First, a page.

Black History Month Celebrated In Space

Dr. Ronald McNair

Black History Month will be celebrated at the Chabot Space and Science Center by honoring the contributions of African Americans in the fields of science and space. On Saturday, February 19, at 1pm or 3pm, visitors can fly a simulated mission to space that with a special tribute to African American astronauts.
Chabot is home to the Challenger Learning Center, a classroom replica of NASA’s Mission Control with an adjoining spacecraft. It’s the legacy of the 1986 Space Shuttle Challenger tragedy.
Among the crew aboard that mission was the second African American in space, Dr. Ronald McNair. McNair was valedictorian of his high school class, and earned a B.S. degree from North Carolina A&T State University. He received a PhD from MIT, before entering the astronaut program at NASA.
Dr. McNair is an inspiration to all who value education, science discovery, and exploration. While in the Challenger Learning Center, like NASA missions, visitors are guided by an experienced flight director. To reserve space, call (510) 336-7373.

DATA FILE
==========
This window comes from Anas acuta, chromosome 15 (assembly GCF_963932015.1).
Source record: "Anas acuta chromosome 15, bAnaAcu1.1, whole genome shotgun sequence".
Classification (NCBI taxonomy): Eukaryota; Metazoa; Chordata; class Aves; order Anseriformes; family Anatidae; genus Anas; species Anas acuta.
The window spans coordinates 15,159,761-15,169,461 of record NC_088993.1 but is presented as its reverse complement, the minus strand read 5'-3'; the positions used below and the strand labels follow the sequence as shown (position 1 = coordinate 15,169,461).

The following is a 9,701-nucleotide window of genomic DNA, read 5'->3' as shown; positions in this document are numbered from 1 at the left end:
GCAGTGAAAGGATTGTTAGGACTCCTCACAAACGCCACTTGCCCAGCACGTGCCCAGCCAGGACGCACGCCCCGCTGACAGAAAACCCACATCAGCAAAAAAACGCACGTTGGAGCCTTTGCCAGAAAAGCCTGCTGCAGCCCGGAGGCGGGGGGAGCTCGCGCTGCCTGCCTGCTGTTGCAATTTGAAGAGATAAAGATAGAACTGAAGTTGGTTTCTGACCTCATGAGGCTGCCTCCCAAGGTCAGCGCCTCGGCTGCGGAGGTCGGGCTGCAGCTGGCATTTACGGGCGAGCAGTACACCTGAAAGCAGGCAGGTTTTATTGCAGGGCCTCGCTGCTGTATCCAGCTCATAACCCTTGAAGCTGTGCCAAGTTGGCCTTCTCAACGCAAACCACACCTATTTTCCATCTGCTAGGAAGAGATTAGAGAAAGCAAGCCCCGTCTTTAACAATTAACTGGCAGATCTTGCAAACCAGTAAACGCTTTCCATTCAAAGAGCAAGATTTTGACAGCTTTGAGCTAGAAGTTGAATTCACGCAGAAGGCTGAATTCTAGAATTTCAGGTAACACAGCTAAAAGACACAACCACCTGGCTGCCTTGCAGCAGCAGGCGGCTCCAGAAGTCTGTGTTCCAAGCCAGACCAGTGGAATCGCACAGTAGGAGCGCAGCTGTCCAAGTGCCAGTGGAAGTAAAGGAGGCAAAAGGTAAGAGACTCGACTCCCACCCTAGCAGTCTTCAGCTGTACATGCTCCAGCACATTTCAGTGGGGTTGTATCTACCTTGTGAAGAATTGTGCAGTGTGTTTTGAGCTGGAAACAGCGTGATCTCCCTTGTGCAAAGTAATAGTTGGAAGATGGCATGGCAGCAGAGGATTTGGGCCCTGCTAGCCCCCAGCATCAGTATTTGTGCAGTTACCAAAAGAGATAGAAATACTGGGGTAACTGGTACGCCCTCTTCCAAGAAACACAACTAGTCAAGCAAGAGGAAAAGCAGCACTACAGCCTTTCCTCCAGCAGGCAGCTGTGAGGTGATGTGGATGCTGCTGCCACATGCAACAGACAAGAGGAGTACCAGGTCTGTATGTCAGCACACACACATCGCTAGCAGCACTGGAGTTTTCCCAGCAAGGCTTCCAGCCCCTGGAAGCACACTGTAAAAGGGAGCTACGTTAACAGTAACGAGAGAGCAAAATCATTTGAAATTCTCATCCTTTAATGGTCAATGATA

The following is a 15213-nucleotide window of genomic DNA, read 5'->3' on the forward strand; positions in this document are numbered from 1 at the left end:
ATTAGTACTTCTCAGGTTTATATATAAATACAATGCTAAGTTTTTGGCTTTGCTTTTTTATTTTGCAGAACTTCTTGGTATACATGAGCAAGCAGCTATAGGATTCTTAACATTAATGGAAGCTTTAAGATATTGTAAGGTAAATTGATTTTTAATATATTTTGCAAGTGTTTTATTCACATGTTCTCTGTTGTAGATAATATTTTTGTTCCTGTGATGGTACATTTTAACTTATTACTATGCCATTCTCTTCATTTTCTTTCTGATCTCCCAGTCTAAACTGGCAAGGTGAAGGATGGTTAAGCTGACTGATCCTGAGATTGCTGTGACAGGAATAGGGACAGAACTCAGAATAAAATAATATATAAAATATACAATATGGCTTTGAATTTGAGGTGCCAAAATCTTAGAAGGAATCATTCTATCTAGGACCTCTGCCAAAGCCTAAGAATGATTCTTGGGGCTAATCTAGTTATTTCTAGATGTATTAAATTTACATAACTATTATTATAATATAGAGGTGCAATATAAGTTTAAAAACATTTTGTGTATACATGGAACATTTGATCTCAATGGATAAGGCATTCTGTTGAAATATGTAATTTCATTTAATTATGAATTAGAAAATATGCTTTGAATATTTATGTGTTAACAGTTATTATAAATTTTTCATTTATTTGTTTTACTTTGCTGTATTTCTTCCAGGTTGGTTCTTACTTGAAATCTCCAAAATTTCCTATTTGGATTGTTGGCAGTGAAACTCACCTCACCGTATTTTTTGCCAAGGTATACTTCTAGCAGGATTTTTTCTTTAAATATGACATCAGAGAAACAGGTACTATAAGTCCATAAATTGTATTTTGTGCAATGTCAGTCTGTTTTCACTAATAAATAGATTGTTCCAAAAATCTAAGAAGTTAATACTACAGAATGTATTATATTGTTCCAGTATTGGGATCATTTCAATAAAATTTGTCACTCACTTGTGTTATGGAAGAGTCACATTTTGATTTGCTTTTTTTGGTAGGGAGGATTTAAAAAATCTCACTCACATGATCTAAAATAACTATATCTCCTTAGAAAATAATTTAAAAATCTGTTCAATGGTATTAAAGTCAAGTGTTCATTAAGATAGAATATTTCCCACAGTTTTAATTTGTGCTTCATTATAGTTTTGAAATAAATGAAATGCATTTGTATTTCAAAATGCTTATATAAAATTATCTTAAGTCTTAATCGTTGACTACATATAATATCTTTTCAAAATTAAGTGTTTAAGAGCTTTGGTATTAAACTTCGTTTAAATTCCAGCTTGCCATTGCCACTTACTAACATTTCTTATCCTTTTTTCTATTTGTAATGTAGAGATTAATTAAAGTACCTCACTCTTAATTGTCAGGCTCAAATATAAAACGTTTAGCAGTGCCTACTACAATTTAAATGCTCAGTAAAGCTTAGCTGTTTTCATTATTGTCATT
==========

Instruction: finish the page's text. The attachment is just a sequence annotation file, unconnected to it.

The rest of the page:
NASA’s Administrator, Charles Bolden.

The Galaxy Explorers, teen volunteers, will provide hands-on science education activities on Saturday, February 26, from 1pm-4pm. Activities are free with general admission to Chabot.  Science demonstrations and multimedia presentations will be featured inside a Chabot lab. NASA’s Administrator, Charles Bolden, has recorded a special greeting to Chabot’s visitors celebrating Black History Month. Mr. Bolden is a retired Major General in the Marine Corps and a four-time Space Shuttle astronaut, commanding the Shuttle mission two times.  His message:  “With hard work and determination, you can reach new heights, and reveal the unknown.”
Chabot offers such exhibits as: “Beyond Blastoff: Living and Working in Space”, photos in a weightless environment and emailing them to friends on Earth, A Russian Soyuz Descent Module and a Mir Space Station toilet.
If weather permits, on Friday and Saturday evenings, Chabot’s giant, historic telescopes are open (and free) to look at the wonders of the night sky. For information visit www.chabotspace.org.